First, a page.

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Certain messenger molecules fight damage to the lungs from

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Certain messenger molecules fight damage to the lungs from [#permalink] New post 26 Sep 2012, 01:08
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Question No.: 36
Page: 129
Difficulty:

Certain messenger molecules fight damage to the lungs from noxious air by telling the muscle cells encircling the lungs’ airways to contract. This partially seals off the lungs. An asthma attack occurs when the messenger molecules are activated unnecessarily, in response to harmless things like pollen or household dust.

Which of the following, if true, points to the most serious flaw of a plan to develop a medication that would prevent asthma attacks by blocking receipt of any messages sent by the messenger molecules referred to above?

(A) Researchers do not yet know how the body produces the messenger molecules that trigger asthma attacks.
(B) Researchers do not yet know what makes one person’s messenger molecules more easily activated than another’s.
(C) Such a medication would not become available for several years, because of long lead times in both development and manufacture.
(D) Such a medication would be unable to distinguish between messages triggered by pollen and household dust and messages triggered by noxious air.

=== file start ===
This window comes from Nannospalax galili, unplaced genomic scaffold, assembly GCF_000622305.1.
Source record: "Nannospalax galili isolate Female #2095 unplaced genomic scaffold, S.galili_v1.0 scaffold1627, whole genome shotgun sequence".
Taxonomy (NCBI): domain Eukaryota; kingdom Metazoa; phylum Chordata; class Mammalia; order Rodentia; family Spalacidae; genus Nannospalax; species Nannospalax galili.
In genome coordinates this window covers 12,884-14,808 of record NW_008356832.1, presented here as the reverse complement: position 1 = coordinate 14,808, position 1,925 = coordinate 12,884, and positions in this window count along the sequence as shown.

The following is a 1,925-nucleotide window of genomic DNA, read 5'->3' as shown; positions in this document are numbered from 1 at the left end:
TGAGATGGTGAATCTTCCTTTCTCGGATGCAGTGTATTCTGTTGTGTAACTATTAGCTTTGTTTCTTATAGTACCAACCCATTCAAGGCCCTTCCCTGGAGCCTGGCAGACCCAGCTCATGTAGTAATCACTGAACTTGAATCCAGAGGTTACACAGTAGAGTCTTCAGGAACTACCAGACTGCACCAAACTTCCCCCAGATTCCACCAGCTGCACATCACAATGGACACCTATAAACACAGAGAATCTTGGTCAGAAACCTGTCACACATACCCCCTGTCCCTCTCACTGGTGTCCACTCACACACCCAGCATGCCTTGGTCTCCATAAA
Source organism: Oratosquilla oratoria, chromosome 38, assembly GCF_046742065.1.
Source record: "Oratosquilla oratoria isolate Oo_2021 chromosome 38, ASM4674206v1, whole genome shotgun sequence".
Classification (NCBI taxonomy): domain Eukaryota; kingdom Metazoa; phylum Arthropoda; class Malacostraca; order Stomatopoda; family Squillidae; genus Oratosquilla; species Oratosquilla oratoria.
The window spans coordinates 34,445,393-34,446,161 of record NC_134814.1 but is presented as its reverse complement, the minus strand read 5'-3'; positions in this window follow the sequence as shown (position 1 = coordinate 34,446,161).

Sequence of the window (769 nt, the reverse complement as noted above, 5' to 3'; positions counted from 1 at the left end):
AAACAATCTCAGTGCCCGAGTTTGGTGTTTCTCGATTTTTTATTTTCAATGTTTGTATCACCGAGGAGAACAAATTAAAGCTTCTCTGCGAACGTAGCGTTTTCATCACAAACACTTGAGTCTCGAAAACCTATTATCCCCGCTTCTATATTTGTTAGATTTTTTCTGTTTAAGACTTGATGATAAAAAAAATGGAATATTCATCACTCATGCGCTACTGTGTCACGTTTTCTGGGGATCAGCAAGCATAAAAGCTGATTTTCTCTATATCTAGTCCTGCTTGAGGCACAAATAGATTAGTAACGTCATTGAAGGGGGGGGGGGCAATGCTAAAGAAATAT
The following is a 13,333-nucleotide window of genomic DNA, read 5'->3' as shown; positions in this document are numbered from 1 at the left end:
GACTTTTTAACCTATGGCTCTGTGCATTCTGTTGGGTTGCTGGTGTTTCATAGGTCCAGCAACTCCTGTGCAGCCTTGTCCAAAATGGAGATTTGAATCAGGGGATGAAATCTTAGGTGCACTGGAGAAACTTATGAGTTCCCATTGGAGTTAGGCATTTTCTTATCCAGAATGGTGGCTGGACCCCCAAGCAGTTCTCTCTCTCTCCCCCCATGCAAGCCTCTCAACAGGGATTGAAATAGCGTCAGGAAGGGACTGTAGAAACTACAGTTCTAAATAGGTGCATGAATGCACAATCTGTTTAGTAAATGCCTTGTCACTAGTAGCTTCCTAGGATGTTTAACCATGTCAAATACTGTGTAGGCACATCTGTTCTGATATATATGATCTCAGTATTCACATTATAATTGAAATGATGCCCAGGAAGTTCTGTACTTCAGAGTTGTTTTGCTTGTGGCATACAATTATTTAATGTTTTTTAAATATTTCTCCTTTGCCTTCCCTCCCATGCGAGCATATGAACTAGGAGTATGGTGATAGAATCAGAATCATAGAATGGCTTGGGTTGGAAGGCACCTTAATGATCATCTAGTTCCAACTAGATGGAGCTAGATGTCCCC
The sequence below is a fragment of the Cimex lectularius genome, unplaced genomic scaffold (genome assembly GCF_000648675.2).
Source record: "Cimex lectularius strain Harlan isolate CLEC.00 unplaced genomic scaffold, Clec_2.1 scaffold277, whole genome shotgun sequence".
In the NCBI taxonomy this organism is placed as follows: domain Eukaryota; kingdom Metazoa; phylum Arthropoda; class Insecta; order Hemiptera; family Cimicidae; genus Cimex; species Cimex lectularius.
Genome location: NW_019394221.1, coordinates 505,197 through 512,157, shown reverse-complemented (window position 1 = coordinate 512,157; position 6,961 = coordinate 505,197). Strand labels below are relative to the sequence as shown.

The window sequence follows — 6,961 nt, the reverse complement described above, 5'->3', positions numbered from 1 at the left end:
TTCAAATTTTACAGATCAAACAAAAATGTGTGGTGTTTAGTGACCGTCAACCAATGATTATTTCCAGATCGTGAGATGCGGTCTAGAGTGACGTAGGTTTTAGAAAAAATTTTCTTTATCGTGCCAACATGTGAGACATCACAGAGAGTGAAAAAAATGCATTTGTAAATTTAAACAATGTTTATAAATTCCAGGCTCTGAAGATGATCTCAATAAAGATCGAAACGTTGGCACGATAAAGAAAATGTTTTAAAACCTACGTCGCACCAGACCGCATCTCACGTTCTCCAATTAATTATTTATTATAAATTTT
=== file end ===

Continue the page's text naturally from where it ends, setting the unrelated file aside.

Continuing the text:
(E) Such a medication would be a preventative only and would be unable to alleviate an asthma attack once it had started
[Reveal] Spoiler: OA

Last edited by Narenn on 17 Oct 2013, 02:09, edited 3 times in total.
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Re: GMAT Prep CR [#permalink] New post 26 Sep 2012, 02:38
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Certain messenger molecules fight damage to the lungs from noxious air by telling the muscle cells encircling the lungs airways to contract. This partially seals off the lungs. An asthma attack occurs when the messenger molecules are activated unnecessarily, in response to harmless things like pollen or household dust.

Which of the following, if true, points to the most serious flaw of a plan to develop a medication that would prevent asthma attacks by blocking receipt of any messages sent by the messenger molecules referred to above

+1 D

Clearly if we the new medication blocks the receipt of ANY messages sent by the messenger molecules, it might not be able to differentiate between what is harmful and harmless. This is the flaw in the plan and has been mentioned correctly in option D.

:-D

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Re: Certain messenger molecules fight damage to the lungs from [#permalink] New post 05 Oct 2013, 13:54
What is the premise and conclusion here? Anybody?
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Re: Certain messenger molecules fight damage to the lungs from [#permalink] New post 29 Oct 2013, 05:32
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Certain messenger molecules fight damage to the lungs from noxious air by telling the muscle cells encircling the lungs airways to contract. This partially seals off the lungs. An asthma attack occurs when the messenger molecules are activated unnecessarily, in response to harmless things like pollen or household dust.